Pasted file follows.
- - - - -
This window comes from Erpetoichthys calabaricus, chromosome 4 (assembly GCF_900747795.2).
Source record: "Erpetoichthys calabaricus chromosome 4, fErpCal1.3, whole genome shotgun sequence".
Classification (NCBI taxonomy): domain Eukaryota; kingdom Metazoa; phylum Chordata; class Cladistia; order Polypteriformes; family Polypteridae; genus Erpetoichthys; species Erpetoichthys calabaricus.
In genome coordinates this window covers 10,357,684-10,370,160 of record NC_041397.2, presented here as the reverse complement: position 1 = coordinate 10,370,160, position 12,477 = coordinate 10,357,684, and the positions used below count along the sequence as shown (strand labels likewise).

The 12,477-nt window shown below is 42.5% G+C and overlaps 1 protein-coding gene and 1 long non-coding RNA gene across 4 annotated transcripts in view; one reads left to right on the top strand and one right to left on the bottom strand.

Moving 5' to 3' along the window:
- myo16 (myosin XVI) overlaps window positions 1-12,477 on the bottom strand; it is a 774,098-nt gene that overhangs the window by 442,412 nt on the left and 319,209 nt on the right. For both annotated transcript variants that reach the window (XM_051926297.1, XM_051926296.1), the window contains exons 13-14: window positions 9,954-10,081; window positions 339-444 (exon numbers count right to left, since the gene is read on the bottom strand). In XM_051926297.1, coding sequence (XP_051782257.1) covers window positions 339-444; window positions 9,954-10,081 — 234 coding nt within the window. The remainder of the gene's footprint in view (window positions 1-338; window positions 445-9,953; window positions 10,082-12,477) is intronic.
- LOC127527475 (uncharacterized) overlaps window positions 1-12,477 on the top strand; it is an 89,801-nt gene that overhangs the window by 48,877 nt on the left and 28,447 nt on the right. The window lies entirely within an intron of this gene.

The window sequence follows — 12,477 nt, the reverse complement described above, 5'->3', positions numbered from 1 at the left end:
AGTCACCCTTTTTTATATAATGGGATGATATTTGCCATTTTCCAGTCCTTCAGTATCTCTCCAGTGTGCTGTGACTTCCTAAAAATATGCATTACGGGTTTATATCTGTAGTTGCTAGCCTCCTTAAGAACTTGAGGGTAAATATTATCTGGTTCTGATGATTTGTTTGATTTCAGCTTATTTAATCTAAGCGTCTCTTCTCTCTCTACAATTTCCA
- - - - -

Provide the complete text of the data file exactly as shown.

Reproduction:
This window comes from Erpetoichthys calabaricus, chromosome 4 (assembly GCF_900747795.2).
Source record: "Erpetoichthys calabaricus chromosome 4, fErpCal1.3, whole genome shotgun sequence".
Classification (NCBI taxonomy): domain Eukaryota; kingdom Metazoa; phylum Chordata; class Cladistia; order Polypteriformes; family Polypteridae; genus Erpetoichthys; species Erpetoichthys calabaricus.
In genome coordinates this window covers 10,357,684-10,370,160 of record NC_041397.2, presented here as the reverse complement: position 1 = coordinate 10,370,160, position 12,477 = coordinate 10,357,684, and the positions used below count along the sequence as shown (strand labels likewise).

The 12,477-nt window shown below is 42.5% G+C and overlaps 1 protein-coding gene and 1 long non-coding RNA gene across 4 annotated transcripts in view; one reads left to right on the top strand and one right to left on the bottom strand.

Moving 5' to 3' along the window:
- myo16 (myosin XVI) overlaps window positions 1-12,477 on the bottom strand; it is a 774,098-nt gene that overhangs the window by 442,412 nt on the left and 319,209 nt on the right. For both annotated transcript variants that reach the window (XM_051926297.1, XM_051926296.1), the window contains exons 13-14: window positions 9,954-10,081; window positions 339-444 (exon numbers count right to left, since the gene is read on the bottom strand). In XM_051926297.1, coding sequence (XP_051782257.1) covers window positions 339-444; window positions 9,954-10,081 — 234 coding nt within the window. The remainder of the gene's footprint in view (window positions 1-338; window positions 445-9,953; window positions 10,082-12,477) is intronic.
- LOC127527475 (uncharacterized) overlaps window positions 1-12,477 on the top strand; it is an 89,801-nt gene that overhangs the window by 48,877 nt on the left and 28,447 nt on the right. The window lies entirely within an intron of this gene.

The window sequence follows — 12,477 nt, the reverse complement described above, 5'->3', positions numbered from 1 at the left end:
AGTCACCCTTTTTTATATAATGGGATGATATTTGCCATTTTCCAGTCCTTCAGTATCTCTCCAGTGTGCTGTGACTTCCTAAAAATATGCATTACGGGTTTATATCTGTAGTTGCTAGCCTCCTTAAGAACTTGAGGGTAAATATTATCTGGTTCTGATGATTTGTTTGATTTCAGCTTATTTAATCTAAGCGTCTCTTCTCTCTCTACAATTTCCA